A friend has memorized “It Is,” a poem by C.H. Sisson in Anchises (1976):
“It is extraordinary how old age
Creeps on one
First it is not believed, even noticed
Then one notices symptoms but says nothing:
At the last nothing is what one says.”
Half a life we spend immune to age, and the other half denying its inevitability. Sisson’s choice of “symptoms” is precise if we think of aging as disease, as though a cure were possible (or desirable). At forty I got bifocals and a diagnosis of hypertension. Now, more than twenty years later, the little aches and incapacities accumulate, and I count myself fortunate. Our exploration of this strange new country – age – is unprecedented, or so it seems to us. A poem like Sisson’s is a dispatch from a scout reporting the lay of the land ahead. My friend writes:
“Strange, how a line will stick in a man’s head. In a poem titled `The Clouds,’ Sisson says that `Nothing, nothing came out of the dark evening.’ The poem ends with a stanza of one line: `The nightingales are asleep.’ The line says more than I can express.”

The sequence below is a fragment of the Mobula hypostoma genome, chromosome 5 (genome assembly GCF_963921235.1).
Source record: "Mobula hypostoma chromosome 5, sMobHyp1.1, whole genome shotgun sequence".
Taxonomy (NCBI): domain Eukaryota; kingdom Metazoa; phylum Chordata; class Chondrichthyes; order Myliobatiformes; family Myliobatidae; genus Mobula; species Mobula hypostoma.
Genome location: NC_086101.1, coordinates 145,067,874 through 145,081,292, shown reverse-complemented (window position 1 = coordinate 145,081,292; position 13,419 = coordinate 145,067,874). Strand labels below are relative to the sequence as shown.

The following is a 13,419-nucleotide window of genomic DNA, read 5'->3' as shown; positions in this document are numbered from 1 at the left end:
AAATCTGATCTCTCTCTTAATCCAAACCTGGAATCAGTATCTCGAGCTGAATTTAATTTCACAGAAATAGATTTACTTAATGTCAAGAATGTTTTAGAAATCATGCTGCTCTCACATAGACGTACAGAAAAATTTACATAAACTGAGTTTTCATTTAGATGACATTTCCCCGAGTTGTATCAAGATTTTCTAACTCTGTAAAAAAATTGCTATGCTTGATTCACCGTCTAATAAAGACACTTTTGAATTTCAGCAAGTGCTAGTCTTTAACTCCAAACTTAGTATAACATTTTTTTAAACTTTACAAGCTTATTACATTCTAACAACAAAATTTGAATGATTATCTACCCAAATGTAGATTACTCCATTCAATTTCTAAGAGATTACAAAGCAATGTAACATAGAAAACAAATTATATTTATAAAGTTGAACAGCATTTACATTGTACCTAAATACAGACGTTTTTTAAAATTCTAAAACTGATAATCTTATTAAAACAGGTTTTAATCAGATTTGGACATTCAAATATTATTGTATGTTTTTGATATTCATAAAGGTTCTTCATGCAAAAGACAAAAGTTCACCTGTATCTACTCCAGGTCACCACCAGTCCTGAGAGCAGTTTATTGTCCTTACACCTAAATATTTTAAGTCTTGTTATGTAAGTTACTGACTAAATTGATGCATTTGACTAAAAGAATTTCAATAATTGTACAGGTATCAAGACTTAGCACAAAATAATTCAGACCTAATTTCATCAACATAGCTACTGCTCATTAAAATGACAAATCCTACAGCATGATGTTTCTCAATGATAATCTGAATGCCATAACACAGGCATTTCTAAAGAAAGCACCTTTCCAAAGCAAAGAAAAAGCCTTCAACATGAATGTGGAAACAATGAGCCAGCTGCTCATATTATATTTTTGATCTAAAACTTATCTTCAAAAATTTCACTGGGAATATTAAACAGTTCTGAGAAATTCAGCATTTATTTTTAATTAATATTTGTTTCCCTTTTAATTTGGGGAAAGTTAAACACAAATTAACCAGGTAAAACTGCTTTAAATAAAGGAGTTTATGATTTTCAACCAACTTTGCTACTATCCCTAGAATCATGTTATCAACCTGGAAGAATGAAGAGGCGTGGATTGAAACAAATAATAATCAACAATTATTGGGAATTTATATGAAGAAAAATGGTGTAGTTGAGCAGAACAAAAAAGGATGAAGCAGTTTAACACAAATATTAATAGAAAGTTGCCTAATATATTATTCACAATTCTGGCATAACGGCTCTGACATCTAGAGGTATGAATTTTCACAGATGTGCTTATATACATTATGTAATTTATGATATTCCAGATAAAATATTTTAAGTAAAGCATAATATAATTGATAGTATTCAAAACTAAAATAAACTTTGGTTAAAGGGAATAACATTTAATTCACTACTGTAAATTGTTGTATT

Here is “The Clouds,” also from Anchises:
“Nothing, nothing came out of the dark evening.
First the river came, it was not in that.
Then I noticed the sun, falling over the hay-fields,
Behind the mist — or cloud was it? an obscurity —
“Fell evening, dragon, Tarasque,
Coming out of yourself, Phoenix,
Self-burning corn, smoke under your thatches:
No mean day must follow.
“The nightingales are asleep.”
The repetition of “nothing” (also in "It Is") reminds me of the basic text on aging, King Lear, where Shakespeare uses the word twenty-nine times, more than in any other play. In the first scene of the first act, the king says to Cordelia: “Nothing will come of nothing.”